Solving the Mysteries of Perception
By LIDA TUNESI
The way our brains use information from our senses to paint a coherent picture of the world is still partly a mystery to scientists.
“When you’re walking around a city, there’s so much sensory information coming into your eyes and ears,” said Professor Tony Ro (The Graduate Center, CUNY). “The question is, what happens to all of that?”
Scientists know that some of this information is processed unconsciously, as Ro and Martijn E. Wokke, a postdoctoral fellow in Ro’s lab, demonstrated in a recent study. This means we can react to information even if we’re not aware we’ve taken it in. Going one step further, the researchers also pinpointed an interaction in the brain that allows this to happen. Their results appear in the Journal of Neuroscience.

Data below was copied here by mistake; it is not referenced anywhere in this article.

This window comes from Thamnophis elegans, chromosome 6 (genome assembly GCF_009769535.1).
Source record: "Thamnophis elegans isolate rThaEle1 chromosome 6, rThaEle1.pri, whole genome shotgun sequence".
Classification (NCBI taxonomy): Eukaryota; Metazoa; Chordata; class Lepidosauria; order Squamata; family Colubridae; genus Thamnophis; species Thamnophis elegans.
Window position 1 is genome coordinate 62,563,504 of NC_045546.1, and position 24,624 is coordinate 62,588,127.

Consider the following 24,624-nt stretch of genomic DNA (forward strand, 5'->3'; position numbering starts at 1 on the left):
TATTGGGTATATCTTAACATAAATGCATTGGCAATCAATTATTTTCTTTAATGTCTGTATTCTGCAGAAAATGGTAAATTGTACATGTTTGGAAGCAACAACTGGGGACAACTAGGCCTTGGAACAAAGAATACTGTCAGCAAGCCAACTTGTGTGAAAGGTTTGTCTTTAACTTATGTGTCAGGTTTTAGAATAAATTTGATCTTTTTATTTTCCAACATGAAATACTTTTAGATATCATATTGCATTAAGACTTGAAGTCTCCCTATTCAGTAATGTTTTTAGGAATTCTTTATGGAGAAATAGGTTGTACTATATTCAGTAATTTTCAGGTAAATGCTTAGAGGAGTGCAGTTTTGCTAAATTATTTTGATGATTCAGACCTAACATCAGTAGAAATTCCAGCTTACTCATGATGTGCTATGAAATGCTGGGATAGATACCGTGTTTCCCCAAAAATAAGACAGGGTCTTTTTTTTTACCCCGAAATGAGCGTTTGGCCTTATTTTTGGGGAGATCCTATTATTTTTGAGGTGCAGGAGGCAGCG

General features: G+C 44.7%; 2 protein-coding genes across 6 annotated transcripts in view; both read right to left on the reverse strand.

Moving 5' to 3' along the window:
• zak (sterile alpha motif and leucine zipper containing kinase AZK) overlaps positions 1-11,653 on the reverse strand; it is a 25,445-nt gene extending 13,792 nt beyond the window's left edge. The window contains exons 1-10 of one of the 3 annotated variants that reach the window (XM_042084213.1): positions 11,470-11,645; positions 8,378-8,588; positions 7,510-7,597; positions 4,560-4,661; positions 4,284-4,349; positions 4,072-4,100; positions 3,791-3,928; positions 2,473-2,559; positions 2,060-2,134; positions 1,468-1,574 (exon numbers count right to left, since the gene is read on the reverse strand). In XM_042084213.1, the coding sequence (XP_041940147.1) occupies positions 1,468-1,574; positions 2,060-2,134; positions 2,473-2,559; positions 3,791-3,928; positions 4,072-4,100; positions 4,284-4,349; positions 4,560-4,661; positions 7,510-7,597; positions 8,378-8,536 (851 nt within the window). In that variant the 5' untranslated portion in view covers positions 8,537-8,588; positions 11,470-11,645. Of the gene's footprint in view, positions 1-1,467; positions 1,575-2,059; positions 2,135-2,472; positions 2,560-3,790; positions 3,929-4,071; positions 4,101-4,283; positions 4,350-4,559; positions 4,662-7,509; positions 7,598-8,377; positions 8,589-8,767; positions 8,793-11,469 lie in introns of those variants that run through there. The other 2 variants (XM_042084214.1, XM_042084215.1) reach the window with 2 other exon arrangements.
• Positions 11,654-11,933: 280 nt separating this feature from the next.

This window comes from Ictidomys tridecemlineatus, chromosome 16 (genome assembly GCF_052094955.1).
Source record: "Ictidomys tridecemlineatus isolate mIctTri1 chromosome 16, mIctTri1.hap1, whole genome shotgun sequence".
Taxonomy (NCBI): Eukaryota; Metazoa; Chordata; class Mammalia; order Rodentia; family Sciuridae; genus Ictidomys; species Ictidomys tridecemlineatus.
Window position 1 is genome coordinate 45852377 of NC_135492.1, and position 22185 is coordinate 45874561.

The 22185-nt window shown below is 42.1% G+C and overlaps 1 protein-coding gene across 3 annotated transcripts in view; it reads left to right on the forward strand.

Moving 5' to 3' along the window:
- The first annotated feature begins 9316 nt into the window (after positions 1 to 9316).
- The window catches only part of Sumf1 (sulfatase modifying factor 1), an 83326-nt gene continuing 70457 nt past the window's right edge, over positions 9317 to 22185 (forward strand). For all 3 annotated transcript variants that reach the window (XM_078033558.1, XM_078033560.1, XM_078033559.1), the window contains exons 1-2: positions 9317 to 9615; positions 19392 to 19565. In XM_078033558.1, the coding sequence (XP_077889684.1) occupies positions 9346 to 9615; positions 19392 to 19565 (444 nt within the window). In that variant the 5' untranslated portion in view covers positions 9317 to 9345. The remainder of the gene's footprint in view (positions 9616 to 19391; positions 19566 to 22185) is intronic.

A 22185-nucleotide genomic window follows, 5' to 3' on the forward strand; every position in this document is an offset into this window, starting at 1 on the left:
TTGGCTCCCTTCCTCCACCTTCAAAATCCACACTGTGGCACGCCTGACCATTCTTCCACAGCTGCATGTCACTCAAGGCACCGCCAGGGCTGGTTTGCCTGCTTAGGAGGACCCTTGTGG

The researchers showed volunteers images on a screen and told them to press buttons based on whether the image was tilted to the right or left. Before each image, participants were shown a quick visual cue that indicated how the image would be tilted. As a key to the study, however, the scientists did not tell the participants that these visual cues were, in fact, cues. Only one volunteer figured it out.
Despite not realizing they were getting hints, the volunteers learned from the cues and were able to press the buttons faster as the study went on.
“We found that subjects were not aware of the cues, but the cues were still facilitating these responses,” Ro said. “We found a change in brain activity that was providing a signal that helped guide behavior so responses could be quicker.”
By monitoring the volunteers’ brains with EEG, the researchers discovered an interaction between the prefrontal region and posterior parietal region that is involved in this unconscious processing. According to the paper, the results highlight how important prefrontal processes are in creating our mental, predictive models of our surroundings based on external events.